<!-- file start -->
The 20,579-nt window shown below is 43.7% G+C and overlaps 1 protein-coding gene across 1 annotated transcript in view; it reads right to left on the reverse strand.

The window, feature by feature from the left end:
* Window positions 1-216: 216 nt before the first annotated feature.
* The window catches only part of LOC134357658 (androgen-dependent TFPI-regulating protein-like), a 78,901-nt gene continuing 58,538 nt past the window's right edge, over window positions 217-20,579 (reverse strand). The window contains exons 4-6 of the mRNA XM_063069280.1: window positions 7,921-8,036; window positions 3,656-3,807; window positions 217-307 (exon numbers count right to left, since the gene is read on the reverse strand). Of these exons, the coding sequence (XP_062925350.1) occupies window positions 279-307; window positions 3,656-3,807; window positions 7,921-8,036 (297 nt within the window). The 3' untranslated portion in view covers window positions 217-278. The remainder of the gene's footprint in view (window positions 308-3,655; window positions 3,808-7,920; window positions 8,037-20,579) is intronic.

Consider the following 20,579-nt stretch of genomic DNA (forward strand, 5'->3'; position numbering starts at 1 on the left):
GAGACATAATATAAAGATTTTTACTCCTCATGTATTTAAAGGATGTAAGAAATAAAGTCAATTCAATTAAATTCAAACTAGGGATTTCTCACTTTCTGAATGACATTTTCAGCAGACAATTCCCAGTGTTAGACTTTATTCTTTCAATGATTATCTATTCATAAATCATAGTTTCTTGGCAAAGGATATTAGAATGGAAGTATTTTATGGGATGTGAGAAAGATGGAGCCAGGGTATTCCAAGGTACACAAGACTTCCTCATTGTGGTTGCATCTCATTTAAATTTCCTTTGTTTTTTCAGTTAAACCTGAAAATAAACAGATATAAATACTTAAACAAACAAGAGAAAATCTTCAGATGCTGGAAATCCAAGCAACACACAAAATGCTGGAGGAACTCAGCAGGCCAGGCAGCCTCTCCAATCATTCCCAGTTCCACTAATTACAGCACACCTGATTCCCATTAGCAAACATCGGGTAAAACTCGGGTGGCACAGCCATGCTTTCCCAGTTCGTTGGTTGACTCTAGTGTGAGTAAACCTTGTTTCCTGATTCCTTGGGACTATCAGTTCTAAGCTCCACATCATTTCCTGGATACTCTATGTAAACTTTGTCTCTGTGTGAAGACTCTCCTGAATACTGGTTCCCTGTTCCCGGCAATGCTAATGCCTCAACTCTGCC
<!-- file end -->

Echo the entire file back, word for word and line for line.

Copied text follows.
The 20,579-nt window shown below is 43.7% G+C and overlaps 1 protein-coding gene across 1 annotated transcript in view; it reads right to left on the reverse strand.

The window, feature by feature from the left end:
* Window positions 1-216: 216 nt before the first annotated feature.
* The window catches only part of LOC134357658 (androgen-dependent TFPI-regulating protein-like), a 78,901-nt gene continuing 58,538 nt past the window's right edge, over window positions 217-20,579 (reverse strand). The window contains exons 4-6 of the mRNA XM_063069280.1: window positions 7,921-8,036; window positions 3,656-3,807; window positions 217-307 (exon numbers count right to left, since the gene is read on the reverse strand). Of these exons, the coding sequence (XP_062925350.1) occupies window positions 279-307; window positions 3,656-3,807; window positions 7,921-8,036 (297 nt within the window). The 3' untranslated portion in view covers window positions 217-278. The remainder of the gene's footprint in view (window positions 308-3,655; window positions 3,808-7,920; window positions 8,037-20,579) is intronic.

Consider the following 20,579-nt stretch of genomic DNA (forward strand, 5'->3'; position numbering starts at 1 on the left):
GAGACATAATATAAAGATTTTTACTCCTCATGTATTTAAAGGATGTAAGAAATAAAGTCAATTCAATTAAATTCAAACTAGGGATTTCTCACTTTCTGAATGACATTTTCAGCAGACAATTCCCAGTGTTAGACTTTATTCTTTCAATGATTATCTATTCATAAATCATAGTTTCTTGGCAAAGGATATTAGAATGGAAGTATTTTATGGGATGTGAGAAAGATGGAGCCAGGGTATTCCAAGGTACACAAGACTTCCTCATTGTGGTTGCATCTCATTTAAATTTCCTTTGTTTTTTCAGTTAAACCTGAAAATAAACAGATATAAATACTTAAACAAACAAGAGAAAATCTTCAGATGCTGGAAATCCAAGCAACACACAAAATGCTGGAGGAACTCAGCAGGCCAGGCAGCCTCTCCAATCATTCCCAGTTCCACTAATTACAGCACACCTGATTCCCATTAGCAAACATCGGGTAAAACTCGGGTGGCACAGCCATGCTTTCCCAGTTCGTTGGTTGACTCTAGTGTGAGTAAACCTTGTTTCCTGATTCCTTGGGACTATCAGTTCTAAGCTCCACATCATTTCCTGGATACTCTATGTAAACTTTGTCTCTGTGTGAAGACTCTCCTGAATACTGGTTCCCTGTTCCCGGCAATGCTAATGCCTCAACTCTGCC